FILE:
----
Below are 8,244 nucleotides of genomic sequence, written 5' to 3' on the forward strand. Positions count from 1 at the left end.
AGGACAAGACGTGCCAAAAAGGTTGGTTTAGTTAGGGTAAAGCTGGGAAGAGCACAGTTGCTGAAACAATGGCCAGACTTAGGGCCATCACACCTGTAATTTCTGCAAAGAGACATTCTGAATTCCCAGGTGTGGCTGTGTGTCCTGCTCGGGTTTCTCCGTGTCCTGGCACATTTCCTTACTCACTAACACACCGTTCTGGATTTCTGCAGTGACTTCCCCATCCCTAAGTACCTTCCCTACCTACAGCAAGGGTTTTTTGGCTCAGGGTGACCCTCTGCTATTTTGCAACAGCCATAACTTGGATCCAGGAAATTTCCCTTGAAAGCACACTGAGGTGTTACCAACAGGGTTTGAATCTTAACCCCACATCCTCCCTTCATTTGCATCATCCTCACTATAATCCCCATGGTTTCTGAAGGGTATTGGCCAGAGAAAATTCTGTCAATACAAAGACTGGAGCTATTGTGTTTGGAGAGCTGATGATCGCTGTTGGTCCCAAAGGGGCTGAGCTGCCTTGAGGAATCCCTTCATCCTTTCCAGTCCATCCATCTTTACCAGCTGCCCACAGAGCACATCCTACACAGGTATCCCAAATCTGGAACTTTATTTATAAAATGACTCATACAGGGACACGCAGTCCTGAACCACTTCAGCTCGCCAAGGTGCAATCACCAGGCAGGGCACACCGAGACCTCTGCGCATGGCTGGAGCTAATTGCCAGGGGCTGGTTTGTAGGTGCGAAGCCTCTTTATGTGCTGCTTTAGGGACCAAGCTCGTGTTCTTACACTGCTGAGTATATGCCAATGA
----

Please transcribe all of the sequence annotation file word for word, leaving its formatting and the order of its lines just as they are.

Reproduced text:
Below are 8,244 nucleotides of genomic sequence, written 5' to 3' on the forward strand. Positions count from 1 at the left end.
AGGACAAGACGTGCCAAAAAGGTTGGTTTAGTTAGGGTAAAGCTGGGAAGAGCACAGTTGCTGAAACAATGGCCAGACTTAGGGCCATCACACCTGTAATTTCTGCAAAGAGACATTCTGAATTCCCAGGTGTGGCTGTGTGTCCTGCTCGGGTTTCTCCGTGTCCTGGCACATTTCCTTACTCACTAACACACCGTTCTGGATTTCTGCAGTGACTTCCCCATCCCTAAGTACCTTCCCTACCTACAGCAAGGGTTTTTTGGCTCAGGGTGACCCTCTGCTATTTTGCAACAGCCATAACTTGGATCCAGGAAATTTCCCTTGAAAGCACACTGAGGTGTTACCAACAGGGTTTGAATCTTAACCCCACATCCTCCCTTCATTTGCATCATCCTCACTATAATCCCCATGGTTTCTGAAGGGTATTGGCCAGAGAAAATTCTGTCAATACAAAGACTGGAGCTATTGTGTTTGGAGAGCTGATGATCGCTGTTGGTCCCAAAGGGGCTGAGCTGCCTTGAGGAATCCCTTCATCCTTTCCAGTCCATCCATCTTTACCAGCTGCCCACAGAGCACATCCTACACAGGTATCCCAAATCTGGAACTTTATTTATAAAATGACTCATACAGGGACACGCAGTCCTGAACCACTTCAGCTCGCCAAGGTGCAATCACCAGGCAGGGCACACCGAGACCTCTGCGCATGGCTGGAGCTAATTGCCAGGGGCTGGTTTGTAGGTGCGAAGCCTCTTTATGTGCTGCTTTAGGGACCAAGCTCGTGTTCTTACACTGCTGAGTATATGCCAATGA